That is a popular phrase taught to kids intended to sum up the danger associated with adults they do not know. Parents, teachers, counselors, pastors, will train kids to react immediately on high alert at the presence of a stranger. They train them to be suspicious, defensive, and to run away as soon as possible when they see someone they don’t know who is trying to approach them. It is a powerful tool to protect them.
Reality is that this lesson delves into an evolutionary instinct—‘fear the unknown.’ Why are many of us afraid of the dark, of death, of deep places? Because they are strange, they are unknown—we don’t know what it’s in there. Something dangerous may be deep in the woods, inside the cave, down in the ocean—something hairy, multi-legged, odd-colored—I should stay away. A strange creature, that looks weird, that I don’t understand, may try to bite me, to eat me. I should run away, or try to step on it, kill it, to protect my offspring, my pack.
Instincts so deep rooted are hard to overcome. We react often without thinking.
When I began to come out as an atheist to my Christian community, I saw a particular pattern in their faces. They were seeing something unknown, something weird. Many of them based their instinctual desire to cast me away on scriptures well known to them, “Stay away from people who are not followers of the Lord! Can someone who is good get along with someone who is evil? Are light and darkness the same?” (2 Corinthians 6:14). According to scripture, I was not only to be set aside, but was labeled “evil,” “darkness,” because why else would I turn away from The Lord, if not because I wanted to live a life of filthy sin and commit crimes? Stranger Danger kicked in, and they kicked me out of their lives.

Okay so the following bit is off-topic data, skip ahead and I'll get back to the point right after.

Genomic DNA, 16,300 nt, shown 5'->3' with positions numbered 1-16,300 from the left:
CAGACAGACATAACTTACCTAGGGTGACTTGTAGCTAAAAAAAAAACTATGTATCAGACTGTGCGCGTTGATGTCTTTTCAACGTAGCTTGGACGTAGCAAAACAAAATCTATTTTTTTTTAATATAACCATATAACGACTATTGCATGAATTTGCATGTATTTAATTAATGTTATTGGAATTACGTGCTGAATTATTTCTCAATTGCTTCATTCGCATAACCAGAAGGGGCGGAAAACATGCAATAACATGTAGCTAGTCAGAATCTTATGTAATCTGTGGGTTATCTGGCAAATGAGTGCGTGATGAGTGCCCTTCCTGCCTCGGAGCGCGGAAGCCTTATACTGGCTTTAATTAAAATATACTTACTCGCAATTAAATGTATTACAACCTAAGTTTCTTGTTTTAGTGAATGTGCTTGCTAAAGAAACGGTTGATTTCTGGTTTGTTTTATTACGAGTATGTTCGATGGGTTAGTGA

When some members of the Mormon (LDS) faith disapproved of my lifestyle as an atheist, and as gay, their instinct cried deep from within. LDS teachings talk about the ‘Son of Perdition’ as someone who will not partake in the glory of God in the afterlife. A quick look at their website (www.lds.org) gives them a how-to manual on treating such creatures like me: impossible to renew again, have no mercy, no redemption, no forgiveness, shall be brought to an open shame, since we are followers of Satan. Utah law (as for other 7 states) prohibits “the advocacy of homosexuality,” meaning you are not even allowed to speak positively of being gay. Combine this with LDS doctrine, and you have a church and state wide sponsored Stranger Danger program against the non-religious and members of the LGBT community. They must be stepped on. They must be destroyed. And they tried really hard. I am lucky to still be here.
Just a few days ago, a young man whom I adored from the days we served together in the mission field in Mexico told me “…now you want to be openly gay. As if turning your back on God wasn’t enough…?” Just days before that we had exchanged loving messages of support. As soon as he heard of my coming out, Stranger Danger kicked in, and now I am to be feared, hated, stepped on.